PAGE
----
There’s nothing quite like the warm, cosy feeling of a crackling fire in the fireplace. But there is one downside to having a fire roaring in your home: soot.
That’s right, that pesky black substance that seems to adhere to every nook and cranny can be quite a pain to clean up.
If you’ve noticed a black stain close to your fireplace or where a candle has been burning and you wondering how to clean soot off walls, you’re in the right place!
When it comes to cleaning soot residue off walls, it’s important to use the right techniques and products. If you don’t, you could end up doing more damage than good.
But don’t worry, we’re here to help. With a little elbow grease and these tips, you’ll have those walls looking good as new in no time.
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- What is soot?
- What do you need to clean soot from walls?
- How to clean soot off walls
- How often should you clean soot off walls?
- More tips for cleaning and keeping soot off walls
- Conclusion: How to clean soot off walls
What is soot?
Soot is a fine black residue, a powdery substance that is produced when combustion or burning takes place. You might notice an accumulation of soot on the walls of a fireplace after a cozy fire, or on the side of a building that was recently hit by a fire.
Though it might look harmless, and even aesthetically pleasing at times, smoke particles can actually be a health risk if left alone. Inhaling soot can irritate your lungs and cause respiratory problems.
And as we all know, it can be difficult to get rid of.
What do you need to clean soot from walls?
Before you start scrubbing away at those stains, it’s important to gather the right materials. You’ll need:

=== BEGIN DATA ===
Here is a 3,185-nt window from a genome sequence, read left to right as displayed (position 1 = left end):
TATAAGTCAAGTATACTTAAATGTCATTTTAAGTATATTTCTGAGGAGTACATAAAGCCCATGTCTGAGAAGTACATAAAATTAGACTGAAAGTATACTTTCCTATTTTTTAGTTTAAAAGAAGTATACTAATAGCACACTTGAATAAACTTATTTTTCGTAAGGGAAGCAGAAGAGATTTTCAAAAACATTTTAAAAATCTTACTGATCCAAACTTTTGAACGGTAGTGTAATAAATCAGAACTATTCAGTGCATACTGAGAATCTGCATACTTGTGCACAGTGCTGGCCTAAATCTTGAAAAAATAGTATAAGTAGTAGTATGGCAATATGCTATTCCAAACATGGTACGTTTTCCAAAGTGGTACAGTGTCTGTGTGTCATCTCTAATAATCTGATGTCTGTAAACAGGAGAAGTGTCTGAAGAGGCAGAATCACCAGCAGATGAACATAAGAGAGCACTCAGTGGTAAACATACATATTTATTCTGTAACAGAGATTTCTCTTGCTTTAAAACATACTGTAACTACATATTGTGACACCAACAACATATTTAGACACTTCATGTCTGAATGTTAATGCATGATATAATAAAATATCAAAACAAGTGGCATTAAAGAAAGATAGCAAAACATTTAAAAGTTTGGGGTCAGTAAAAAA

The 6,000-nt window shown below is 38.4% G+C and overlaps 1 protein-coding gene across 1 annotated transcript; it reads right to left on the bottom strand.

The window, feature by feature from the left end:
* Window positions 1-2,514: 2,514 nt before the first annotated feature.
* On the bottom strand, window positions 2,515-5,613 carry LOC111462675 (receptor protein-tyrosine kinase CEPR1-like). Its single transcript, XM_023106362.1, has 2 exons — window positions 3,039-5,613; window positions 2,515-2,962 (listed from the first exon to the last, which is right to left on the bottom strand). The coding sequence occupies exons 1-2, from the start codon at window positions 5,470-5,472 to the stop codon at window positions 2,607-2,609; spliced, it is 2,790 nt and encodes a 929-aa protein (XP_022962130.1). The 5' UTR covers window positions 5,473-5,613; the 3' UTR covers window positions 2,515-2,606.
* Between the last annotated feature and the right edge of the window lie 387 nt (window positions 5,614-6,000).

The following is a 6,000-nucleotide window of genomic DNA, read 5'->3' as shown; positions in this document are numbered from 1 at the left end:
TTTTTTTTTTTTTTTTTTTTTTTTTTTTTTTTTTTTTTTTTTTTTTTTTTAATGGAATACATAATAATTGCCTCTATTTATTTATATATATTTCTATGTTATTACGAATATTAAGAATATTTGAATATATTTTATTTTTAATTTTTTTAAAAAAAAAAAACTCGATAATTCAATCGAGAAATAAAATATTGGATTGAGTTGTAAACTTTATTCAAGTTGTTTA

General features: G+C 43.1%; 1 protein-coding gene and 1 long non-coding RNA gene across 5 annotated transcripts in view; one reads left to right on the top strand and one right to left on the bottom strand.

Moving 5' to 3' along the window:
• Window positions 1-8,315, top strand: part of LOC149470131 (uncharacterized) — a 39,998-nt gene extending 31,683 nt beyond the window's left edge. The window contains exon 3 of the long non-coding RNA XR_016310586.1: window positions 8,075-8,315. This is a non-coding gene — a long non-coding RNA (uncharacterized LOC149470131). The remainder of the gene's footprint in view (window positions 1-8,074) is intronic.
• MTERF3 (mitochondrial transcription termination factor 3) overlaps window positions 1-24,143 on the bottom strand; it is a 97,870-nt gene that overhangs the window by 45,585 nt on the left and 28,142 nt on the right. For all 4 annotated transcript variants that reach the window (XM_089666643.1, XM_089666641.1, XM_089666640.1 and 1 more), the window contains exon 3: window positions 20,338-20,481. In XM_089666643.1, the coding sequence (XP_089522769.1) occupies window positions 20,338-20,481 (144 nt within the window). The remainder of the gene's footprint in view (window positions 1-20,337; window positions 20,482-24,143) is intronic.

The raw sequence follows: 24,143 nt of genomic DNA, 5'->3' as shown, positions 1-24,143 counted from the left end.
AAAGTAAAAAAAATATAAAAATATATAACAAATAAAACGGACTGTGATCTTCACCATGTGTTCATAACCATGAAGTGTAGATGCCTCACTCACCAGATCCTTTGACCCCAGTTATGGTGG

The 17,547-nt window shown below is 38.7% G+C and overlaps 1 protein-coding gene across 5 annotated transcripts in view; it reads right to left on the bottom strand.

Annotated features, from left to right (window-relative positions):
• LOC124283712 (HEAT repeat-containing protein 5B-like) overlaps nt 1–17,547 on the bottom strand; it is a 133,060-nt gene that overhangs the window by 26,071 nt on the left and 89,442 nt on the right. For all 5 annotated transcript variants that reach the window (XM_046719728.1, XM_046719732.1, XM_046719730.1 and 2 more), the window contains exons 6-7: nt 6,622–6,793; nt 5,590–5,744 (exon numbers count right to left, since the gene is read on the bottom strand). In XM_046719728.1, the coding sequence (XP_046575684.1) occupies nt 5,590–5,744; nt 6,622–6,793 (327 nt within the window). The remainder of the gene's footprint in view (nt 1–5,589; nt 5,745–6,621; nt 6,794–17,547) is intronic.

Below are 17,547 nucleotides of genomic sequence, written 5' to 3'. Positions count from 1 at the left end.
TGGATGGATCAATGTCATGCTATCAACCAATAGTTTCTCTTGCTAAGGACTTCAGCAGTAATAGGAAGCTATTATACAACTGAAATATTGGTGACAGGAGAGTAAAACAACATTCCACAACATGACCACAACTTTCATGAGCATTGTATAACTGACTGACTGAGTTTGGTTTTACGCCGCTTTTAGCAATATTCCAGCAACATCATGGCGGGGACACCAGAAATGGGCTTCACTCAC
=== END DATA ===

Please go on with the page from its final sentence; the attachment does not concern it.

- A bucket
- Warm water
- Trisodium Phosphate / washing up liquid
- Dry cleaning sponges / chemical sponges
- Drop cloth
- Microfiber cloth
- Rubber gloves
- Safety glasses
- Protective clothing
- Vacuum cleaner
- Ladder or step stool (optional)
Note: If you don’t have any of the above items, call around and see if anyone you know has some you can borrow before you make the purchase.
How to clean soot off walls
1. Protect yourself
Before you get started, you need to take some safety precautions. Put on rubber gloves to avoid getting soot on your skin. It’s also a good idea to wear old clothes that you don’t mind getting dirty.
2. Prepare the area
The next step is to prepare the area for cleaning. This means removing any furniture or décor away from the soot-stained walls.
You’ll also want to lay down a drop cloth or sheet to catch any dry soot that falls while you’re cleaning. This will make cleanup a breeze.
Ventilation is key when working with strong cleaning products. So open windows and turn on any ceiling fan to help circulate the air.
3. Vacuum the area
Once the area is clear and well-ventilated, you can start to vacuum the soot-stained wall. This will help to remove any loose soot particles.
Use a soft brush attachment on your vacuum cleaner to avoid damaging the paint or wallpaper. Using downward strokes, excess soot should come off easily.
You’ll need to be very careful when vacuuming soot as it can smudge against the wall and make stains worse.
4. Wipe the soot